SAN FRANCISCO (Reuters) - Dozens of wildfires raged in the arid U.S. West on Tuesday, blackening hundreds of square miles of land and forcing residents from homes in California and Washington state.
At least six people have died in Western wildfires this summer.
Seven new large fires have flared up since Monday, bringing the total number of blazes burning in the region to 32, according to the National Interagency Fire Center. Combined, the wildfires have charred more than 500,000 acres (200,000 hectares), the agency said.
In California’s San Luis Obispo County, firefighters have been able to carve containment lines around about a third of the 37,100-acre (15,000-hectare) Chimney Fire by Tuesday morning.
That blaze, which started in the county’s rugged coastal hills on Aug. 13, has destroyed 36 homes and continued to threaten nearly 1,900 more, according to the California Department of Forestry and Fire Protection (Cal Fire).
Evacuation orders were in effect for about 6,000 residents on Tuesday, according to Cal Fire spokesman Aladdin Morgan, up from just 2,500 on Monday.
The historic Hearst Castle, a major tourist attraction on California’s central coast, will be closed to the public through the week as a safety precaution due to the blaze.
The monumental estate, built in the early 20th century for publishing tycoon William Randolph Hearst, was no longer in immediate danger, but the Chimney Fire had crept within three miles (5 km) of the castle over the weekend before shifting direction, authorities said.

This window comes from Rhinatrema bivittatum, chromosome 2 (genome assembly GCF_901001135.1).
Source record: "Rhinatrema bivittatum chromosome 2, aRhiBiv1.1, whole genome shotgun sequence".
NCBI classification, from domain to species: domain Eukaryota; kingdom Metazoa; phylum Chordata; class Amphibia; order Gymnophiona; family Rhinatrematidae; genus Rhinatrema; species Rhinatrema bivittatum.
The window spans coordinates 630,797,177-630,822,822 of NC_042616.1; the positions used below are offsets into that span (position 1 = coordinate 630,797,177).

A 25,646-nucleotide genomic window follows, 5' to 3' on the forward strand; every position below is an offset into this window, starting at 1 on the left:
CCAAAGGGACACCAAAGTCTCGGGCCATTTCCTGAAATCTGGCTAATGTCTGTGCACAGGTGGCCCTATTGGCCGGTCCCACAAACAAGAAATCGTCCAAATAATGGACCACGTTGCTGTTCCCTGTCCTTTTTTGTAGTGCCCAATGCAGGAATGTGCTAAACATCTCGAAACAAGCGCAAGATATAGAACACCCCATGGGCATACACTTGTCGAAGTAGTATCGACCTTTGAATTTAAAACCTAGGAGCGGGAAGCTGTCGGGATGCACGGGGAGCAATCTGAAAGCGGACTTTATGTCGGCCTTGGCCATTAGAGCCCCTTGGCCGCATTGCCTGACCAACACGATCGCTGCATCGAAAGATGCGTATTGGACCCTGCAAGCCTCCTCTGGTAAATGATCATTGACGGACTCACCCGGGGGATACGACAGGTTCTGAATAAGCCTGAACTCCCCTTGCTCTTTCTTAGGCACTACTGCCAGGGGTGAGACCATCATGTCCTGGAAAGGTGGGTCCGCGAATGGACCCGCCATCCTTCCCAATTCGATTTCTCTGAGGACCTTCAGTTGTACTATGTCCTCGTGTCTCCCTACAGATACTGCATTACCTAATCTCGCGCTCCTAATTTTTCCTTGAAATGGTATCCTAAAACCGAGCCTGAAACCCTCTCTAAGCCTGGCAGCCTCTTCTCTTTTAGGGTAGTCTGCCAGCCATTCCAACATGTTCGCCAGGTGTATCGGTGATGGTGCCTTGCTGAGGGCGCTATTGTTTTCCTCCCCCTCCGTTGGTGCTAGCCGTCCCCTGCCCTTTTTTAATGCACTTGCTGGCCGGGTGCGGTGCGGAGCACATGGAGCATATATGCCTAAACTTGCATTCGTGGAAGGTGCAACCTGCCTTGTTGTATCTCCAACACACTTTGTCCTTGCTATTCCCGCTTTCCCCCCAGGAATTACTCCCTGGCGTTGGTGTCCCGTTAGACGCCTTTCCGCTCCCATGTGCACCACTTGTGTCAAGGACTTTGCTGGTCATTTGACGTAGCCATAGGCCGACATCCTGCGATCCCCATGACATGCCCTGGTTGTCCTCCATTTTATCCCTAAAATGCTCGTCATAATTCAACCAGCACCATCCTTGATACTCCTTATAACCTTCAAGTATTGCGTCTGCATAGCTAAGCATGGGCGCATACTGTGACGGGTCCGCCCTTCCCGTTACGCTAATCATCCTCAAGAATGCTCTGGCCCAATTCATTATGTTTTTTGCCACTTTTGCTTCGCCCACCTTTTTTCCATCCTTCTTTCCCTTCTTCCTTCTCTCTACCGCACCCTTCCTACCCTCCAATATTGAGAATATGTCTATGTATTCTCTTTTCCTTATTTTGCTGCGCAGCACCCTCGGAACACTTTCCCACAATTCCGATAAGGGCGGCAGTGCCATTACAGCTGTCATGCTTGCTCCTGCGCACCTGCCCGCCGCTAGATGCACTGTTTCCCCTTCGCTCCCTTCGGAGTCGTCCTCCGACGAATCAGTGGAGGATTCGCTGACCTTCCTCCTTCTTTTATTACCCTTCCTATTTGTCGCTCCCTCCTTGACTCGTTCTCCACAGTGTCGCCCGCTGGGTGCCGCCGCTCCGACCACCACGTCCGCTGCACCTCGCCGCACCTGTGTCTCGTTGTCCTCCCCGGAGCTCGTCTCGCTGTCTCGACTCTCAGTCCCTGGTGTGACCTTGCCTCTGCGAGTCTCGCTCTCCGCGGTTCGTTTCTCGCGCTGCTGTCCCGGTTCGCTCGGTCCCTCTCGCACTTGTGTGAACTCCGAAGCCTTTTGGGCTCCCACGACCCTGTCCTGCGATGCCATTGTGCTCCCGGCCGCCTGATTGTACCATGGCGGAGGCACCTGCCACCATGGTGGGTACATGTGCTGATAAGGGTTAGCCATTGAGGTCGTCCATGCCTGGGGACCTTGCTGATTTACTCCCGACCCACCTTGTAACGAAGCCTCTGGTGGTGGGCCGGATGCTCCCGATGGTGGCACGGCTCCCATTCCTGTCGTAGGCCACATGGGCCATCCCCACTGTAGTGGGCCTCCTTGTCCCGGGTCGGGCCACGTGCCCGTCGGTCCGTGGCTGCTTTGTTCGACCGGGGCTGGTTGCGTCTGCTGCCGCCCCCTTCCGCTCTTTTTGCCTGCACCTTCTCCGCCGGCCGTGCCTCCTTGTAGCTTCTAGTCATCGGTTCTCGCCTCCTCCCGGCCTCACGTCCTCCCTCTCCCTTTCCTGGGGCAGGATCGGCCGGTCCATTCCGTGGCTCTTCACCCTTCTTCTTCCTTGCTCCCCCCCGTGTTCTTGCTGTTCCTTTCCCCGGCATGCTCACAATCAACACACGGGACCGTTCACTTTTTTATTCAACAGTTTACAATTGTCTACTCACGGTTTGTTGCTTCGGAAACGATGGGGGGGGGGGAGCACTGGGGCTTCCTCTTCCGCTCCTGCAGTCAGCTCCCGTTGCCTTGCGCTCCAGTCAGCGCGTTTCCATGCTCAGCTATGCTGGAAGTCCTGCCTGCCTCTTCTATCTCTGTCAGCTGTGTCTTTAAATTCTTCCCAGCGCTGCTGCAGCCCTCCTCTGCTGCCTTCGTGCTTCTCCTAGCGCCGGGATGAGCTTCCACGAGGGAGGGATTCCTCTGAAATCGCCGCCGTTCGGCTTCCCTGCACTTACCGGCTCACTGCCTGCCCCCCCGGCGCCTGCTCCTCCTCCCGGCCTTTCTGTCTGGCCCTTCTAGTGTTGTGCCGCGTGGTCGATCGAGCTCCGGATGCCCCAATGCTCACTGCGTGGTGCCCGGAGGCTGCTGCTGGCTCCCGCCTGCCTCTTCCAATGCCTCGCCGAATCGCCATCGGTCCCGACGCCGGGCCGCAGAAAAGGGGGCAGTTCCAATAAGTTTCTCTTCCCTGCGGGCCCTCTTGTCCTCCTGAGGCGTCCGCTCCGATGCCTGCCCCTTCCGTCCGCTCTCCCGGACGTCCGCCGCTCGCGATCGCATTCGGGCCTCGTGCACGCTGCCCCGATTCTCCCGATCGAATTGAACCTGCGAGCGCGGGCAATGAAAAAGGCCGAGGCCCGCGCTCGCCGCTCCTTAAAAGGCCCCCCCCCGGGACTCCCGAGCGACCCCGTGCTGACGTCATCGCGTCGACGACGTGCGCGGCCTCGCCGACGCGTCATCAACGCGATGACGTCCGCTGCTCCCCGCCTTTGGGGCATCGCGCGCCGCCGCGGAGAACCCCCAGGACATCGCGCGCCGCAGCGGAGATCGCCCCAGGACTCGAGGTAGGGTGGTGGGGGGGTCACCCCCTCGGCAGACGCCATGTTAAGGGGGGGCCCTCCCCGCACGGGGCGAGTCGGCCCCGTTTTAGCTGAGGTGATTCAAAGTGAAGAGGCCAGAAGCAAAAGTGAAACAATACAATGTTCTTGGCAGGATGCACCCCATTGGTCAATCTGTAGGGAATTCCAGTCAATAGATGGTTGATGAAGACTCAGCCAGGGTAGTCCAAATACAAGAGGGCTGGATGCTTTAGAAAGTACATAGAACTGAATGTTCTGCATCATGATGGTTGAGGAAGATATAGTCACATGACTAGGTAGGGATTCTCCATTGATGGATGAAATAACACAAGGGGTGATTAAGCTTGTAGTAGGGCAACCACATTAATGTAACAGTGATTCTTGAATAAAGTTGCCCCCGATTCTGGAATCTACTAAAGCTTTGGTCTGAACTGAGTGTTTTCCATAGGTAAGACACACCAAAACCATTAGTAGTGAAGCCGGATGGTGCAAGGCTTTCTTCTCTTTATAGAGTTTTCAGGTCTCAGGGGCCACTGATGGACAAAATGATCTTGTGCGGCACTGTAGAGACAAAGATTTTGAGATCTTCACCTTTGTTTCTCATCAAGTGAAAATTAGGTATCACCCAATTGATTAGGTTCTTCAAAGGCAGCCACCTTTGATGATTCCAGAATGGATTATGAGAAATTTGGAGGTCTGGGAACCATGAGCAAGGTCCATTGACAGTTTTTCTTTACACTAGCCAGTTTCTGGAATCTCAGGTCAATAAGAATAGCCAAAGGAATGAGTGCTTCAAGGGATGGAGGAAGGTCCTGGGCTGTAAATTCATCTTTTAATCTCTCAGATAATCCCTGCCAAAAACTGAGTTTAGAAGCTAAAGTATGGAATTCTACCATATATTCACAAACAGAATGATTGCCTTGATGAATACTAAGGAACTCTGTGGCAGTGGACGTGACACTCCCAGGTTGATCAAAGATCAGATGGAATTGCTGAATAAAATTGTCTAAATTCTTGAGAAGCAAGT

To the north, firefighters were battling a cluster of blazes that have blackened about 8,000 acres of dry brush, grass and timber in the Spokane, Washington, area.
Washington state Governor Jay Inslee declared a state of emergency for 20 Washington state counties on Tuesday as he toured the Spokane area, his office said.
Authorities said on Monday that, due to limited resources, they had to enlist the help of local farmers to help battle flames that had destroyed more than a dozen buildings in the area.
Those blazes all erupted on Sunday, stoked by extremely hot, dry weather and gusty winds. Lower temperatures, rising humidity and diminished winds were expected to help crews gain some ground on Monday, as firefighting reinforcements arrived.
As of Tuesday, the so-called Hart Fire had been 10 percent contained while officials were hopeful that a pair of fires, dubbed the Spokane Complex, could be contained within their existing footprints.
Reporting by Curtis Skinner in San Francisco; Brendan O'Brien in Milwaukee; Editing by Jonathan Oatis and Christian Schmollinger